As mentioned, reading improves vocabulary and comprehension skills, can teach many different aspects of academic work, which is great, but reading can also teach about friendships, kindness, empathy, etc. There are books on just about every topic you can think of.

If you are stumped on what books to read aloud to your child, check these out. 

Learn in Color Book Lists

Read-Aloud Revival Book Recommendations

Along with having frequent read-alouds with your child, you might decide it is time to begin teaching your child how to read. All children are different, and some might not be quite ready to begin this venture, so you will have to do what is appropriate for your child. 

You might begin by teaching your child their letters, letter sounds, and having them begin to write. Go from there, and advance the curriculum when you think it is time. Even though it can be difficult, it is important to move at your child’s pace and not yours. This will help limit the frustration for all parties involved.

Wondering where to start? Check out these links for some ideas on where to begin.

The Guide to Kindergarten: Reading and Writing

Kindergarten Reading Activities & Curriculum Standards

Phonics & Reading curricula reviews for homeschooling

Introduce Math Concepts

Math can be taught in many different ways when it comes to kindergarten. There are different curricula that go over all of the concepts needed for this age. Some of those are mentioned here: Math curricula reviews for homeschooling.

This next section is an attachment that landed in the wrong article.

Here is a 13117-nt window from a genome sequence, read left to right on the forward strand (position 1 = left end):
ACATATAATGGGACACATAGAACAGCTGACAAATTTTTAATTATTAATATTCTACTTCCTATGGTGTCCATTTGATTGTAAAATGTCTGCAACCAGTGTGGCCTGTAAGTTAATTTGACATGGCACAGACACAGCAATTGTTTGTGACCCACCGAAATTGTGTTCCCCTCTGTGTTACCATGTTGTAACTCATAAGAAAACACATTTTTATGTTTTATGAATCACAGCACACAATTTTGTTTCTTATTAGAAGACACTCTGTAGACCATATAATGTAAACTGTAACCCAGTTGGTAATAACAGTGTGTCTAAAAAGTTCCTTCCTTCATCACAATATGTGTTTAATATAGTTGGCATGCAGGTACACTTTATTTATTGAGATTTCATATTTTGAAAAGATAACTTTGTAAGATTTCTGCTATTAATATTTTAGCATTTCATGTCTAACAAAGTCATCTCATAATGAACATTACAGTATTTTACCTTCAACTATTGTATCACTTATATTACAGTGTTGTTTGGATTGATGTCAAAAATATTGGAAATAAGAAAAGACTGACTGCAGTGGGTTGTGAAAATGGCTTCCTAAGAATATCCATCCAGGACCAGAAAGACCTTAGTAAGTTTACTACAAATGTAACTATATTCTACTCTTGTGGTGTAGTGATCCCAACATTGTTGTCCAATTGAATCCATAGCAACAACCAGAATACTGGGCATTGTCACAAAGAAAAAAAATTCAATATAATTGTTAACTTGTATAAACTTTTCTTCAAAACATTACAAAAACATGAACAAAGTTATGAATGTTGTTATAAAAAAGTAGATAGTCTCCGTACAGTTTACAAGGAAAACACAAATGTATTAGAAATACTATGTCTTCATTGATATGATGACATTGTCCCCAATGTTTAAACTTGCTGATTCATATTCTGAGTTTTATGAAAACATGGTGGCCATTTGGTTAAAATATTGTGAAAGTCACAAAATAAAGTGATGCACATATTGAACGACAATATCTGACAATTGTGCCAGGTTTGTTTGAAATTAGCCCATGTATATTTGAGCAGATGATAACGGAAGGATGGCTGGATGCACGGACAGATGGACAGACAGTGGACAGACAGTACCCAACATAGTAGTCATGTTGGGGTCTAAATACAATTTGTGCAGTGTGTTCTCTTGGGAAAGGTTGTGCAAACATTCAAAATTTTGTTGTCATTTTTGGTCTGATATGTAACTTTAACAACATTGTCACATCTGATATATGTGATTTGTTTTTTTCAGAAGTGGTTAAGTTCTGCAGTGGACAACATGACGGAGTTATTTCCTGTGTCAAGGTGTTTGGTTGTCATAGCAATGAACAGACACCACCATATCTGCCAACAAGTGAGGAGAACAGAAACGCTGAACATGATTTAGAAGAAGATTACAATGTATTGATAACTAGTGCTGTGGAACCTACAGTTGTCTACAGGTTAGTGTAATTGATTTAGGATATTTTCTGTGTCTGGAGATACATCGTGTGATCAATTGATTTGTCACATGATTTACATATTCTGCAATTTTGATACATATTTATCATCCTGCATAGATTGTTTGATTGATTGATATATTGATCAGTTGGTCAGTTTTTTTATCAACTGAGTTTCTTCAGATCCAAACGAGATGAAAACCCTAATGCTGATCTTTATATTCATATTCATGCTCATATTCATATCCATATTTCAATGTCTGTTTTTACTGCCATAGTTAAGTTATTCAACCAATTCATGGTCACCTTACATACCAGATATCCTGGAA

If a kindergarten math curriculum doesn’t seem like a great fit for you, you have options. There are workbook possibilities if that is what works best for your schooling style. You can also practice counting, skip counting, and basic addition and subtraction with things you have around the home. Blocks are great for this type of instruction, but actually almost anything can work—beads, cheerios, pencils, stuffed animals, etc. 

Find fun activities to try with your child here:

10 Fun Math Activities for Kindergarteners

Math Activities for Kindergarten at Home

20 Kindergarten Math Games That Make Numbers Fun from Day One

Arts and Crafts

Don’t forget arts and crafts. These activities do not have to be structured, but they are very important to include. Art helps develop fine motor skills, boosts creativity, and allows children to practice things like shapes, colors, and cutting.

You can give your child a specific craft to do, have them draw a specific picture, let them do what they want, or do a little bit of both. Crafting allows children to make their own decisions on how they want to be creative, and that can then improve their overall demeanor in all things. 

Art can be as simple as coloring in a coloring book or doing a free draw on a blank sheet of paper. Bring read alouds to life by drawing a picture of them. Allow your child to draw a picture of what happened in the story or draw a picture of what might happen next in the story if it kept going. 

This can be a fun activity for everyone. Here are some great resources for projects your child can do.

Art For Kids Hub – Art Lessons – How To Draw For Kids 

50 Kindergarten Art Projects Your Students Will Absolutely Love

16 Arts and Crafts Projects for Kindergartners

All homeschooling families are different, all children are different, and all parents have to do what is best for their homeschool and their child(ren). Kindergarten is just the beginning of your schooling adventures. It might sound daunting when you are planning, but just remember to have fun, play, and enjoy this first year of schooling with your child.